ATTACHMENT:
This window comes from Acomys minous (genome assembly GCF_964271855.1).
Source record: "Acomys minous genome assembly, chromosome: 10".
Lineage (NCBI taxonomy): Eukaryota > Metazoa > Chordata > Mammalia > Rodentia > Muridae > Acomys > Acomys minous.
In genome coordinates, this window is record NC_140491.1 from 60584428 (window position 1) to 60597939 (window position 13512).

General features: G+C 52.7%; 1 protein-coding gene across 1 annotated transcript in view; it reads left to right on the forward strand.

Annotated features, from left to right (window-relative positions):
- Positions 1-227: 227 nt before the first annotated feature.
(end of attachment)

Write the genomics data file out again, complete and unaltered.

This window comes from Acomys minous (genome assembly GCF_964271855.1).
Source record: "Acomys minous genome assembly, chromosome: 10".
Lineage (NCBI taxonomy): Eukaryota > Metazoa > Chordata > Mammalia > Rodentia > Muridae > Acomys > Acomys minous.
In genome coordinates, this window is record NC_140491.1 from 60584428 (window position 1) to 60597939 (window position 13512).

General features: G+C 52.7%; 1 protein-coding gene across 1 annotated transcript in view; it reads left to right on the forward strand.

Annotated features, from left to right (window-relative positions):
- Positions 1-227: 227 nt before the first annotated feature.